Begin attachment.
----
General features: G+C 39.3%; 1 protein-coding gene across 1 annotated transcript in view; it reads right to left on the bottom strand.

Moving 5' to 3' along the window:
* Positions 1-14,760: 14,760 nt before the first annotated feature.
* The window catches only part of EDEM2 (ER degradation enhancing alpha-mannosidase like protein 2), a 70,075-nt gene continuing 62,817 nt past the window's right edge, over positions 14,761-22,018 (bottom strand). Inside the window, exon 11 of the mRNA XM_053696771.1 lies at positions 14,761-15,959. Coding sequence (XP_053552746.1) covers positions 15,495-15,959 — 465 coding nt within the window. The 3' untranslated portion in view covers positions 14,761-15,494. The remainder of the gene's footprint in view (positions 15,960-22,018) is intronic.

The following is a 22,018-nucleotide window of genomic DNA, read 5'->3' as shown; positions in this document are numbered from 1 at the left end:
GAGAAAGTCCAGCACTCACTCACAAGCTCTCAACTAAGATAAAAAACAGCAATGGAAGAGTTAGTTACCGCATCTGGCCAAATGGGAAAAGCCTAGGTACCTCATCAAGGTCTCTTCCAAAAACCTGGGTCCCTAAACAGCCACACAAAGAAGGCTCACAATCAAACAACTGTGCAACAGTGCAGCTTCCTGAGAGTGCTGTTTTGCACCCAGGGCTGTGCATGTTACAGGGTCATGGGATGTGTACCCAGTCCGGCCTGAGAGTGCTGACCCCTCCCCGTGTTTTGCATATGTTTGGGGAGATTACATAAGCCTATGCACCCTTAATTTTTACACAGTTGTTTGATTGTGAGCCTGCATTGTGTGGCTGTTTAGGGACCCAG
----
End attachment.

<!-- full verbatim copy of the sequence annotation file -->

General features: G+C 39.3%; 1 protein-coding gene across 1 annotated transcript in view; it reads right to left on the bottom strand.

Moving 5' to 3' along the window:
* Positions 1-14,760: 14,760 nt before the first annotated feature.
* The window catches only part of EDEM2 (ER degradation enhancing alpha-mannosidase like protein 2), a 70,075-nt gene continuing 62,817 nt past the window's right edge, over positions 14,761-22,018 (bottom strand). Inside the window, exon 11 of the mRNA XM_053696771.1 lies at positions 14,761-15,959. Coding sequence (XP_053552746.1) covers positions 15,495-15,959 — 465 coding nt within the window. The 3' untranslated portion in view covers positions 14,761-15,494. The remainder of the gene's footprint in view (positions 15,960-22,018) is intronic.

The following is a 22,018-nucleotide window of genomic DNA, read 5'->3' as shown; positions in this document are numbered from 1 at the left end:
GAGAAAGTCCAGCACTCACTCACAAGCTCTCAACTAAGATAAAAAACAGCAATGGAAGAGTTAGTTACCGCATCTGGCCAAATGGGAAAAGCCTAGGTACCTCATCAAGGTCTCTTCCAAAAACCTGGGTCCCTAAACAGCCACACAAAGAAGGCTCACAATCAAACAACTGTGCAACAGTGCAGCTTCCTGAGAGTGCTGTTTTGCACCCAGGGCTGTGCATGTTACAGGGTCATGGGATGTGTACCCAGTCCGGCCTGAGAGTGCTGACCCCTCCCCGTGTTTTGCATATGTTTGGGGAGATTACATAAGCCTATGCACCCTTAATTTTTACACAGTTGTTTGATTGTGAGCCTGCATTGTGTGGCTGTTTAGGGACCCAG